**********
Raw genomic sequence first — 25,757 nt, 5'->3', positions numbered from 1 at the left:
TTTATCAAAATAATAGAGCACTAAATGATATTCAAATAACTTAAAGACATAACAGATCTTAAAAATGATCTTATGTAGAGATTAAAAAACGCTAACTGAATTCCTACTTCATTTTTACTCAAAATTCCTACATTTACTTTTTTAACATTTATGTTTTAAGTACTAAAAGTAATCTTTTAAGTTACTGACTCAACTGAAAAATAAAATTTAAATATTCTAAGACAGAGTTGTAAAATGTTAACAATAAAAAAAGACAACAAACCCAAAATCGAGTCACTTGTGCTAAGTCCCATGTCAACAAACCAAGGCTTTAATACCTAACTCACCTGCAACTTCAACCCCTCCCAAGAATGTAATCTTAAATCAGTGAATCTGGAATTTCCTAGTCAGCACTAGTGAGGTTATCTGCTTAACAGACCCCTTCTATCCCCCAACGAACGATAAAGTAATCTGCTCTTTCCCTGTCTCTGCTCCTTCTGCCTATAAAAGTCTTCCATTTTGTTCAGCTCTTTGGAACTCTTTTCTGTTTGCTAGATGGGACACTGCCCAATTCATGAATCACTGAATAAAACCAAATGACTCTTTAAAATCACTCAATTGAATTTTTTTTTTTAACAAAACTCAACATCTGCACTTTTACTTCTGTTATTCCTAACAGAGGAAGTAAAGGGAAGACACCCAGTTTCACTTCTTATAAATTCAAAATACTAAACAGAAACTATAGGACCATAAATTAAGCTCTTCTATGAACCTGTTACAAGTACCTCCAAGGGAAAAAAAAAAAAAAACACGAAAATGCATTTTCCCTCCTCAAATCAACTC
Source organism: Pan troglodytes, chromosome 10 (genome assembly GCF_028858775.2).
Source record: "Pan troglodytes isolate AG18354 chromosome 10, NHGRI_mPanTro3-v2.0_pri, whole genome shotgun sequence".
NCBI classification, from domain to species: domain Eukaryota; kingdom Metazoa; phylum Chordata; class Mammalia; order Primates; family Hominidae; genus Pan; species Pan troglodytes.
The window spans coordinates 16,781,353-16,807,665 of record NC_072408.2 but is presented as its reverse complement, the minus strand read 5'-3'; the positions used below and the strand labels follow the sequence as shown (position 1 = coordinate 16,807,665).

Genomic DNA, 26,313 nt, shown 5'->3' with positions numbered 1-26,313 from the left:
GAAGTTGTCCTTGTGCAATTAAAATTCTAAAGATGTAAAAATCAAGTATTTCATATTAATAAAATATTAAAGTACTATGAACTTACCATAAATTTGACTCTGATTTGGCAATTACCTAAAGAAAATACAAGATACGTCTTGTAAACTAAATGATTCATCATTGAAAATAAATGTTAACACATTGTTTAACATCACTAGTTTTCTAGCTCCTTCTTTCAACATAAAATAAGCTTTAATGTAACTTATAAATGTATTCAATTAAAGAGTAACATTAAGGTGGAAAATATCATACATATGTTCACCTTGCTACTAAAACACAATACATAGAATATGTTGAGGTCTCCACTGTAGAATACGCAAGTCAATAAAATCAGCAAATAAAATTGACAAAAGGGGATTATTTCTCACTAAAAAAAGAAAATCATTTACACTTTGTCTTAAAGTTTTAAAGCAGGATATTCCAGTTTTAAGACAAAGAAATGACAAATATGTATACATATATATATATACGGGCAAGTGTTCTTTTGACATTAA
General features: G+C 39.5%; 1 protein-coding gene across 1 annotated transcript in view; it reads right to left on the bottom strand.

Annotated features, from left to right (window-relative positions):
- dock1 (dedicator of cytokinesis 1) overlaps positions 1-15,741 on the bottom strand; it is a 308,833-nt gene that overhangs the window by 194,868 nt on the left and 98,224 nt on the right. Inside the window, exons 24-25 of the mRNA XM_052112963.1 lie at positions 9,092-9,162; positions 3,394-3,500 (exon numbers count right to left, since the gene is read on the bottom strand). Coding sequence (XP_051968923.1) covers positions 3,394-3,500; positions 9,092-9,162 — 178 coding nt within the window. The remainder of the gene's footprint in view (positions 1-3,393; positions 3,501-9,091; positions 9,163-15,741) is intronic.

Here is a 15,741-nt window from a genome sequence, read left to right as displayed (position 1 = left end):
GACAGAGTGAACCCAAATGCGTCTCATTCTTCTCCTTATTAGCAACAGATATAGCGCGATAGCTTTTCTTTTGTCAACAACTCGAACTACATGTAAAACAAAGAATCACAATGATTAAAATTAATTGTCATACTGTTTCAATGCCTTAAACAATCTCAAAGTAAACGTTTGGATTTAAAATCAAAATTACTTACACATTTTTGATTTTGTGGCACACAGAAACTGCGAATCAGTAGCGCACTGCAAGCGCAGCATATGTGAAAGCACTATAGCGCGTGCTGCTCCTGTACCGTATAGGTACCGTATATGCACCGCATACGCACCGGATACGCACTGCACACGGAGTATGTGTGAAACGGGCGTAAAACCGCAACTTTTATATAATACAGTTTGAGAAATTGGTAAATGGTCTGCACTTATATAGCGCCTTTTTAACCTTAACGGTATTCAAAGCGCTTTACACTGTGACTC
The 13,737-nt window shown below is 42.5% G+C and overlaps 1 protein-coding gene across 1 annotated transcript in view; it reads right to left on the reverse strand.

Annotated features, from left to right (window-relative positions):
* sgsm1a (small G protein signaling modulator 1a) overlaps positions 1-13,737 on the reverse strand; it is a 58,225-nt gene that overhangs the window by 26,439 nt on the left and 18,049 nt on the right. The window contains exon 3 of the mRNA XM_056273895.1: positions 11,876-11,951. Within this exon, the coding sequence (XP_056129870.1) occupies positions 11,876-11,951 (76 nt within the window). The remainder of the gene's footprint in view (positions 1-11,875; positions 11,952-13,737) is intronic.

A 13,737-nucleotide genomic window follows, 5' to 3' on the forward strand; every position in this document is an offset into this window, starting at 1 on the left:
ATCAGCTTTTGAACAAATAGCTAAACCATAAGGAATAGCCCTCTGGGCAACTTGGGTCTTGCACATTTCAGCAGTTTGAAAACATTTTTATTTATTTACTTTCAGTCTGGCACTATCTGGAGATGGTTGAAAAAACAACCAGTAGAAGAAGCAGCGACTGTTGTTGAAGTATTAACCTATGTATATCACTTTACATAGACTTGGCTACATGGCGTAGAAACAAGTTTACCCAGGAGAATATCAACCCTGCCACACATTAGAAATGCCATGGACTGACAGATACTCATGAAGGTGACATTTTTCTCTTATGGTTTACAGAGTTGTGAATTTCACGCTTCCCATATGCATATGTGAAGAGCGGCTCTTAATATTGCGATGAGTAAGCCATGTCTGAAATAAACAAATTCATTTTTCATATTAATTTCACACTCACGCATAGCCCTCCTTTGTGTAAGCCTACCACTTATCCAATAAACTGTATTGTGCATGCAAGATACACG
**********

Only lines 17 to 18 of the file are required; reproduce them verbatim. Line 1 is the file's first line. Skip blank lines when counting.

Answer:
A 13,737-nucleotide genomic window follows, 5' to 3' on the forward strand; every position in this document is an offset into this window, starting at 1 on the left:
ATCAGCTTTTGAACAAATAGCTAAACCATAAGGAATAGCCCTCTGGGCAACTTGGGTCTTGCACATTTCAGCAGTTTGAAAACATTTTTATTTATTTACTTTCAGTCTGGCACTATCTGGAGATGGTTGAAAAAACAACCAGTAGAAGAAGCAGCGACTGTTGTTGAAGTATTAACCTATGTATATCACTTTACATAGACTTGGCTACATGGCGTAGAAACAAGTTTACCCAGGAGAATATCAACCCTGCCACACATTAGAAATGCCATGGACTGACAGATACTCATGAAGGTGACATTTTTCTCTTATGGTTTACAGAGTTGTGAATTTCACGCTTCCCATATGCATATGTGAAGAGCGGCTCTTAATATTGCGATGAGTAAGCCATGTCTGAAATAAACAAATTCATTTTTCATATTAATTTCACACTCACGCATAGCCCTCCTTTGTGTAAGCCTACCACTTATCCAATAAACTGTATTGTGCATGCAAGATACACG